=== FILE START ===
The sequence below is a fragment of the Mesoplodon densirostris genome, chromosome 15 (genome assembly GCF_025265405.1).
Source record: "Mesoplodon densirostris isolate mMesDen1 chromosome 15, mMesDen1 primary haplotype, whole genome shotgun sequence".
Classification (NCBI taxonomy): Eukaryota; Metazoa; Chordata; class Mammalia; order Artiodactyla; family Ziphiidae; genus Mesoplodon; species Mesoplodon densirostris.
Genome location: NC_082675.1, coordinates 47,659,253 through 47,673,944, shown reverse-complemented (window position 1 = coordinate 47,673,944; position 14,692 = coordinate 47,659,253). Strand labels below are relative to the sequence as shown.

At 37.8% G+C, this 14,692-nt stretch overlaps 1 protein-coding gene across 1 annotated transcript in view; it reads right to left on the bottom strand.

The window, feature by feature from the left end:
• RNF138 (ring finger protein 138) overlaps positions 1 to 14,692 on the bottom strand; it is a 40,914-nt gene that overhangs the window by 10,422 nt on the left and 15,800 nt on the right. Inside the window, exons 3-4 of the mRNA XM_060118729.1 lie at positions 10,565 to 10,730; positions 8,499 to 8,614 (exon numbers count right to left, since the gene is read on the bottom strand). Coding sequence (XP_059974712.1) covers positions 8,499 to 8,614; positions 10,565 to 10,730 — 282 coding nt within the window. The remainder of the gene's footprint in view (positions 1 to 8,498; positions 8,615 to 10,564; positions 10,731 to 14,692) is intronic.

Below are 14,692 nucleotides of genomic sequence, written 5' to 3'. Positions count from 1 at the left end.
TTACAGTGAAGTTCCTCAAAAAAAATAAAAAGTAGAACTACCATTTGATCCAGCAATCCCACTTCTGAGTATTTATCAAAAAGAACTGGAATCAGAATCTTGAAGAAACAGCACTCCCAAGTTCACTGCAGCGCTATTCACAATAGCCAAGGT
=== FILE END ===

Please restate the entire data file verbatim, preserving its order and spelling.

The sequence below is a fragment of the Mesoplodon densirostris genome, chromosome 15 (genome assembly GCF_025265405.1).
Source record: "Mesoplodon densirostris isolate mMesDen1 chromosome 15, mMesDen1 primary haplotype, whole genome shotgun sequence".
Classification (NCBI taxonomy): Eukaryota; Metazoa; Chordata; class Mammalia; order Artiodactyla; family Ziphiidae; genus Mesoplodon; species Mesoplodon densirostris.
Genome location: NC_082675.1, coordinates 47,659,253 through 47,673,944, shown reverse-complemented (window position 1 = coordinate 47,673,944; position 14,692 = coordinate 47,659,253). Strand labels below are relative to the sequence as shown.

At 37.8% G+C, this 14,692-nt stretch overlaps 1 protein-coding gene across 1 annotated transcript in view; it reads right to left on the bottom strand.

The window, feature by feature from the left end:
• RNF138 (ring finger protein 138) overlaps positions 1 to 14,692 on the bottom strand; it is a 40,914-nt gene that overhangs the window by 10,422 nt on the left and 15,800 nt on the right. Inside the window, exons 3-4 of the mRNA XM_060118729.1 lie at positions 10,565 to 10,730; positions 8,499 to 8,614 (exon numbers count right to left, since the gene is read on the bottom strand). Coding sequence (XP_059974712.1) covers positions 8,499 to 8,614; positions 10,565 to 10,730 — 282 coding nt within the window. The remainder of the gene's footprint in view (positions 1 to 8,498; positions 8,615 to 10,564; positions 10,731 to 14,692) is intronic.

Below are 14,692 nucleotides of genomic sequence, written 5' to 3'. Positions count from 1 at the left end.
TTACAGTGAAGTTCCTCAAAAAAAATAAAAAGTAGAACTACCATTTGATCCAGCAATCCCACTTCTGAGTATTTATCAAAAAGAACTGGAATCAGAATCTTGAAGAAACAGCACTCCCAAGTTCACTGCAGCGCTATTCACAATAGCCAAGGT